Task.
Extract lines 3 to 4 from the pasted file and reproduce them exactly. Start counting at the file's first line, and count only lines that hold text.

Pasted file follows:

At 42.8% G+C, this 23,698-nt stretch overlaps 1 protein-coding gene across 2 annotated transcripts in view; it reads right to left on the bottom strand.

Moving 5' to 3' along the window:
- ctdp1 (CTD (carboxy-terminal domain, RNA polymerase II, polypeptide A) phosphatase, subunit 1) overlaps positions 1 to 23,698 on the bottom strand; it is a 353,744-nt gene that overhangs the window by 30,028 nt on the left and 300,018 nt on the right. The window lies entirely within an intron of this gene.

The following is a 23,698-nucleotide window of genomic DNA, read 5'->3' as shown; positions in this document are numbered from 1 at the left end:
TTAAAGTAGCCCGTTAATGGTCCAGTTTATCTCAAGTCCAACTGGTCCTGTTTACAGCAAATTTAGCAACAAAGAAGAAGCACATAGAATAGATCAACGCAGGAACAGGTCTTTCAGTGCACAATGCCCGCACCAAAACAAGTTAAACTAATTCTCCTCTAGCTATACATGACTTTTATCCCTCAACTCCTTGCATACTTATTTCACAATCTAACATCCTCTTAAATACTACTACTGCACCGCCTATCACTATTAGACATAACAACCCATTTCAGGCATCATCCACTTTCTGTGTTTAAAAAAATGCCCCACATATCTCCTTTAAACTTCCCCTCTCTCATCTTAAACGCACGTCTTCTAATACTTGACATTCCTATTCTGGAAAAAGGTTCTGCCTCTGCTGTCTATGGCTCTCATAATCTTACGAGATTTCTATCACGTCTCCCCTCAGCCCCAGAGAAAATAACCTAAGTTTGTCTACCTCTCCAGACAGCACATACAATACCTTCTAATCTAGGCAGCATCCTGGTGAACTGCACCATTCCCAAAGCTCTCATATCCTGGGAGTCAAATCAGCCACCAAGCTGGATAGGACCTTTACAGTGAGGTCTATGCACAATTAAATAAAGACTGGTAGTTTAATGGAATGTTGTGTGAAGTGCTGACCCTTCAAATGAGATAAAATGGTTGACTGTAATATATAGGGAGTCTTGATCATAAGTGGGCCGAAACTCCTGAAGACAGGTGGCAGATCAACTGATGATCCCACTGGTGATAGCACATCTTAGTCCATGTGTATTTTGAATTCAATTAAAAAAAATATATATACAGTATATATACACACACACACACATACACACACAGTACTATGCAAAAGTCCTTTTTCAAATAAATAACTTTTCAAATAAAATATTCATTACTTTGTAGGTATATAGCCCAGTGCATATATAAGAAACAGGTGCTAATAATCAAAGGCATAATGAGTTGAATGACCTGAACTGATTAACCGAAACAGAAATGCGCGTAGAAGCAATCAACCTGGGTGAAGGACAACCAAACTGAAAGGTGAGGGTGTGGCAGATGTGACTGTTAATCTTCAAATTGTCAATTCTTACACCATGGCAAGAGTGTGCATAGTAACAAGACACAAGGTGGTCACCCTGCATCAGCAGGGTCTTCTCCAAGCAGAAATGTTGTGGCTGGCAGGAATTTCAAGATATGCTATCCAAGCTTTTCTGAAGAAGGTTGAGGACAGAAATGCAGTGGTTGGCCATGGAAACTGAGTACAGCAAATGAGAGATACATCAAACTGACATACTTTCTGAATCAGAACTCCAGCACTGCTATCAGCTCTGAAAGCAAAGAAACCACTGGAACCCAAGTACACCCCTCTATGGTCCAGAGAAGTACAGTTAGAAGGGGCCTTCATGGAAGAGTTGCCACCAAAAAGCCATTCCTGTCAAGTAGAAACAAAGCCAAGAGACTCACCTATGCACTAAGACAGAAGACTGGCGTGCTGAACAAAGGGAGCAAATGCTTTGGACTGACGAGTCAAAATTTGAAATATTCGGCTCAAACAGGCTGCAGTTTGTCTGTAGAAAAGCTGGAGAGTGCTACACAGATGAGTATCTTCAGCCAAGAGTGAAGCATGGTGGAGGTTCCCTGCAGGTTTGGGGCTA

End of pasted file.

- ctdp1 (CTD (carboxy-terminal domain, RNA polymerase II, polypeptide A) phosphatase, subunit 1) overlaps positions 1 to 23,698 on the bottom strand; it is a 353,744-nt gene that overhangs the window by 30,028 nt on the left and 300,018 nt on the right. The window lies entirely within an intron of this gene.

The following is a 23,698-nucleotide window of genomic DNA, read 5'->3' as shown; positions in this document are numbered from 1 at the left end: